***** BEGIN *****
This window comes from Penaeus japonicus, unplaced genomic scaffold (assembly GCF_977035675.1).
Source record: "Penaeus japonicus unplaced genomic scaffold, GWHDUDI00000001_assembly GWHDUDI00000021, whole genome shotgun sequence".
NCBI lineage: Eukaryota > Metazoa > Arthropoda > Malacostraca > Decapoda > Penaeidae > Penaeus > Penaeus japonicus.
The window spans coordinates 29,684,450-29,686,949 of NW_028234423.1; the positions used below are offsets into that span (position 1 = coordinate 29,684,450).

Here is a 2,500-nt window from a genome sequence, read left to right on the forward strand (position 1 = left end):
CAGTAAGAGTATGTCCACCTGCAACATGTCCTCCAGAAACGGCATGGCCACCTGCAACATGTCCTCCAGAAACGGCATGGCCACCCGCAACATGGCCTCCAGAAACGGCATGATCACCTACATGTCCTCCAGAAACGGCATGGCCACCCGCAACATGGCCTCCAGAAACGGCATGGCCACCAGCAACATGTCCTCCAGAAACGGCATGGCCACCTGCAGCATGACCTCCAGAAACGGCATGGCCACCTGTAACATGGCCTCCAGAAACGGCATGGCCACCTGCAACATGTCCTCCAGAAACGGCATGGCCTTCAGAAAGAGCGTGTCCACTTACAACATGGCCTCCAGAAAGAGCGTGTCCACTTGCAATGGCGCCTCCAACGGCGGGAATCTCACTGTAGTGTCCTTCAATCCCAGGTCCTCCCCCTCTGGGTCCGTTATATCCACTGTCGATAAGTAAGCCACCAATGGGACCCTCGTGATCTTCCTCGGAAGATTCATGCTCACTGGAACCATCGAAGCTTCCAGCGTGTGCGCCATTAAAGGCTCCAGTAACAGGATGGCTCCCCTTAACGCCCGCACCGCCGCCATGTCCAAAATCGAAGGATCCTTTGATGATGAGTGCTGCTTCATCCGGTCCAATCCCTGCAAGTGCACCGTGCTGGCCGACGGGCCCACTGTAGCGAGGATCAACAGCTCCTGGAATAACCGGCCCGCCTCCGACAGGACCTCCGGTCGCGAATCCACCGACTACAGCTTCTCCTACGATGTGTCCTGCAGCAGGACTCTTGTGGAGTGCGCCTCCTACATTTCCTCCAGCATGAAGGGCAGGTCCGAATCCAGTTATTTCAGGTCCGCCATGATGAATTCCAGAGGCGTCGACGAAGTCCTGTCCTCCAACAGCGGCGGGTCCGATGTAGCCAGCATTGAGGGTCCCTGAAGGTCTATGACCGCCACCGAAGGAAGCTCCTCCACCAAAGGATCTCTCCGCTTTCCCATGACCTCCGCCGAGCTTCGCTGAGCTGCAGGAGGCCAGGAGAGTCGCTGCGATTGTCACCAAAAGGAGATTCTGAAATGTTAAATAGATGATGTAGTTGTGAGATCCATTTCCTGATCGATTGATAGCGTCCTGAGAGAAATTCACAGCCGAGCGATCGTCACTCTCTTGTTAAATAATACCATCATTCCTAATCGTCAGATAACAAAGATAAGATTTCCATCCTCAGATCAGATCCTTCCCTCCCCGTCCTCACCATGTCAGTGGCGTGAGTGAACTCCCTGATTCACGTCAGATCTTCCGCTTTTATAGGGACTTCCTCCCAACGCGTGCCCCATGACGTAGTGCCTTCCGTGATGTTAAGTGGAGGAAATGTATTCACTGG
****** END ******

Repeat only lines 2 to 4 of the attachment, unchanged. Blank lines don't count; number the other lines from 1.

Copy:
Source record: "Penaeus japonicus unplaced genomic scaffold, GWHDUDI00000001_assembly GWHDUDI00000021, whole genome shotgun sequence".
NCBI lineage: Eukaryota > Metazoa > Arthropoda > Malacostraca > Decapoda > Penaeidae > Penaeus > Penaeus japonicus.
The window spans coordinates 29,684,450-29,686,949 of NW_028234423.1; the positions used below are offsets into that span (position 1 = coordinate 29,684,450).